Being in the financial industry, I have had the privilege of observing many different families, their behaviors, thoughts on money and spending habits. I find it interesting that people can vary so drastically on their views on money, these views often being shaped by their environment, how they have been raised and often their general outlook on life. After encountering my own experiences, I hope to pass on the following to my children whether it be through life lessons or a good old-fashioned conversation:
- Money will never be a taboo topic in our family.
I find it interesting that there are topics in families that are just not talked about. By no means do I think I have all of the answers, but I would do anything to pass the information I have gathered and lessons I have learned on to my kids. I would love for them to learn from my mistakes rather than having them make their own (although I am all for letting kids fail so they can learn to get back up, but if it can be avoided that’s even better). Money (and any other topic really) will never be taboo or off limits in our family. I will talk to my kids about our budget, if there are purchases we are saving for and if there is something we can’t afford. This is all part of growing up and I believe if kids see their parents be conscious of their spending and responsible about money, they too will have a higher chance of doing the same when they get older.
- If you have a spending problem – more money will not solve the problem.
When I say spending, I’m not referring to costs that are generally out of our control: medical/rent/electricity. I’m talking about the money you spend in the Target dollar spot, Hobby Lobby or the $5 coffee you buy at Starbucks (I say you, but I really mean me because these are all things I love!) What I’m saying is if you have a spending problem, (warning…tough love ahead) it is often because you are trying to fill a void with money. The void can be sourced from all different places such as low self-esteem, loneliness, feelings of inadequacy, the list goes on. Whatever the source is, adding more money to the equation is not going to solve your spending problem. However, getting to the root of the issue and pulling that entire root out of the ground-that will solve the issue.
- Don’t be greedy-you can’t take it with you.
This is a favorite because my dad instilled this in me ever since I was a little girl. Yes you need to save money so you can take care of any emergencies that arise and yes you need to save for the future, but don’t be so closed handed on your money that you can’t help people out along the way. Buy the coffee for the police officer you see, leave the large tip for the waitress who looks overworked. You can’t take money with you, so why not lend a helping hand to your neighbor?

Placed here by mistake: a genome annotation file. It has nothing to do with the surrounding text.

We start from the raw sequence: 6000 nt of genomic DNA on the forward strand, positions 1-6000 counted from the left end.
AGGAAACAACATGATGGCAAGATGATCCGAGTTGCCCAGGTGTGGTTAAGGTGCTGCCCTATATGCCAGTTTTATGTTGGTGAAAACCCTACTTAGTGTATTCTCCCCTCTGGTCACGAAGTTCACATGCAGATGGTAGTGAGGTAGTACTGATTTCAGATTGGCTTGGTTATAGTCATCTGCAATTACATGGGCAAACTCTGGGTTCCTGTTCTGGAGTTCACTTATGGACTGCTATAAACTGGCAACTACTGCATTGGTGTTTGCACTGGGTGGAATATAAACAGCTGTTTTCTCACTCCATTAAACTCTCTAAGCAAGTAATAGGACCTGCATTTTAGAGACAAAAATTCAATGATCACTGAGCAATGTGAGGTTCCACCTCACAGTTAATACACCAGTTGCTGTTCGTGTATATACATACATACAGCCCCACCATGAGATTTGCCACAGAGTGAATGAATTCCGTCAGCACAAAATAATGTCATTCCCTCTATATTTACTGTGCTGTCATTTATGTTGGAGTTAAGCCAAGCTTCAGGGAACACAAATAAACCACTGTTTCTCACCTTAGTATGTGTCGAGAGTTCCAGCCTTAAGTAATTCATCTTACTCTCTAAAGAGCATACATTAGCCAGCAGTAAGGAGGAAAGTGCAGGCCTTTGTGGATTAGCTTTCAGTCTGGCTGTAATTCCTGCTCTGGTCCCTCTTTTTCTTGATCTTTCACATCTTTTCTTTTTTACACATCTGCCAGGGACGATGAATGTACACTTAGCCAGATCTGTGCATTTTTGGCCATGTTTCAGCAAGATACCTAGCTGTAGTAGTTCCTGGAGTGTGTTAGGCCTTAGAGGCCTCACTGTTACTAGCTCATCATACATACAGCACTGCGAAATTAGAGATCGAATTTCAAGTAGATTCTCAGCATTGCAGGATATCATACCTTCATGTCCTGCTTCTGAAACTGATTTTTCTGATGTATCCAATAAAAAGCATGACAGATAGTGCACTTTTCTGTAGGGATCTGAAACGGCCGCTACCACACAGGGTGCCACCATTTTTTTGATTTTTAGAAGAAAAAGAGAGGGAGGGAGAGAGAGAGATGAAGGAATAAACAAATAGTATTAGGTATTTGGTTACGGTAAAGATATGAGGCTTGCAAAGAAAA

- Don’t treat someone differently because of their haves or have nots.
The people you look up to or have in your life should not be influenced by the amount of money they have. We live in such a materialistic society, that I find it sad that the things that have such value placed on them in society are those of monetary value. I hope my kids don’t place judgement on people based on the money they have or don’t have. This can go both ways – don’t assume someone is snooty and impersonal because they have money and don’t assume someone is lazy because they don’t. Life is full of so many adventures (good and bad) and you never know what type of adventure someone is in the middle of. I hope my kids are able to look past the current monetary state someone is in and see someone’s true heart.
- Don’t let money define you.
It makes me cringe when I hear kids say “I want to be a xxxxxxx when I grow up because they make a lot of money.” Letting money be the driving factor in your career choice can be a slippery slope. I hope my kids don’t look to money for validation or purpose. Because believe me, I have tried it and it doesn’t work (and if it does, it’s guaranteed to be short-lived).I hope my kids are able to find a career someday that is also their passion, not just a job that pays the bills. Don’t get me wrong – there can be seasons of life where work is nothing more than a paycheck because you just have to make ends meet. I just wish for those seasons to have a short duration in my kids’ lives, if any at all, so they can spend most of their lives doing something they love.
I’m not sure how I will teach all of these things to my babies, but that’s my goal. I hope that when they go off to college (or whatever they decide to do after high school) that I have instilled these values in them so they can go off to be their own person, make a difference, conquer the world and make financially sound decisions along the way.